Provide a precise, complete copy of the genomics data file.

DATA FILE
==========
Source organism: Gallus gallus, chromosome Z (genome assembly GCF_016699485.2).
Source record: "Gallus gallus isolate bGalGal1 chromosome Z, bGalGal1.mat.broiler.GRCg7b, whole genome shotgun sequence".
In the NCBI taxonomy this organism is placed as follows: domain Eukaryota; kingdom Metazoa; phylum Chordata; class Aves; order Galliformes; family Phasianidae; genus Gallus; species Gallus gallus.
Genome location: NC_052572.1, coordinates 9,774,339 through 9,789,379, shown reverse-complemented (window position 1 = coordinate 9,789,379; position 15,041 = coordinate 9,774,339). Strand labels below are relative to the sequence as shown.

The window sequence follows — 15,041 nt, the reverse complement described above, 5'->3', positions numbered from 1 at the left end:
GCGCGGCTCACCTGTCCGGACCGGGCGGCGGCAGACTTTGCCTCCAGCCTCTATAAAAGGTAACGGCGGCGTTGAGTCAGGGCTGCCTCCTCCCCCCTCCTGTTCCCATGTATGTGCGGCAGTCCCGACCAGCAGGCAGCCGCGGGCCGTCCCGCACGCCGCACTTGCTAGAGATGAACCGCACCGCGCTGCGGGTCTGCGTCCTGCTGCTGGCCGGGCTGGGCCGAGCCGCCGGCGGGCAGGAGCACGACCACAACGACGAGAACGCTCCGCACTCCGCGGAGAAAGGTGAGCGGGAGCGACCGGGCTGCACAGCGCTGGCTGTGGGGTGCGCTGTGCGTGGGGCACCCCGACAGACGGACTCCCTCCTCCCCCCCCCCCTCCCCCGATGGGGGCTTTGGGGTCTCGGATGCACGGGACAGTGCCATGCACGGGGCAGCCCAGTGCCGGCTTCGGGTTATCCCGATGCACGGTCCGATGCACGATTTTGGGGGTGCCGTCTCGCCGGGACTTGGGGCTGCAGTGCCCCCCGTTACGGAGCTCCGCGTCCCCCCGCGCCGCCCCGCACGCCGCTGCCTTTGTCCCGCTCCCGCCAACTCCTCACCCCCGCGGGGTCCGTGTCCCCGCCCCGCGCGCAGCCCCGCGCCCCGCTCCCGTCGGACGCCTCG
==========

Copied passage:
Source organism: Gallus gallus, chromosome Z (genome assembly GCF_016699485.2).
Source record: "Gallus gallus isolate bGalGal1 chromosome Z, bGalGal1.mat.broiler.GRCg7b, whole genome shotgun sequence".
In the NCBI taxonomy this organism is placed as follows: domain Eukaryota; kingdom Metazoa; phylum Chordata; class Aves; order Galliformes; family Phasianidae; genus Gallus; species Gallus gallus.
Genome location: NC_052572.1, coordinates 9,774,339 through 9,789,379, shown reverse-complemented (window position 1 = coordinate 9,789,379; position 15,041 = coordinate 9,774,339). Strand labels below are relative to the sequence as shown.

The window sequence follows — 15,041 nt, the reverse complement described above, 5'->3', positions numbered from 1 at the left end:
GCGCGGCTCACCTGTCCGGACCGGGCGGCGGCAGACTTTGCCTCCAGCCTCTATAAAAGGTAACGGCGGCGTTGAGTCAGGGCTGCCTCCTCCCCCCTCCTGTTCCCATGTATGTGCGGCAGTCCCGACCAGCAGGCAGCCGCGGGCCGTCCCGCACGCCGCACTTGCTAGAGATGAACCGCACCGCGCTGCGGGTCTGCGTCCTGCTGCTGGCCGGGCTGGGCCGAGCCGCCGGCGGGCAGGAGCACGACCACAACGACGAGAACGCTCCGCACTCCGCGGAGAAAGGTGAGCGGGAGCGACCGGGCTGCACAGCGCTGGCTGTGGGGTGCGCTGTGCGTGGGGCACCCCGACAGACGGACTCCCTCCTCCCCCCCCCCCTCCCCCGATGGGGGCTTTGGGGTCTCGGATGCACGGGACAGTGCCATGCACGGGGCAGCCCAGTGCCGGCTTCGGGTTATCCCGATGCACGGTCCGATGCACGATTTTGGGGGTGCCGTCTCGCCGGGACTTGGGGCTGCAGTGCCCCCCGTTACGGAGCTCCGCGTCCCCCCGCGCCGCCCCGCACGCCGCTGCCTTTGTCCCGCTCCCGCCAACTCCTCACCCCCGCGGGGTCCGTGTCCCCGCCCCGCGCGCAGCCCCGCGCCCCGCTCCCGTCGGACGCCTCG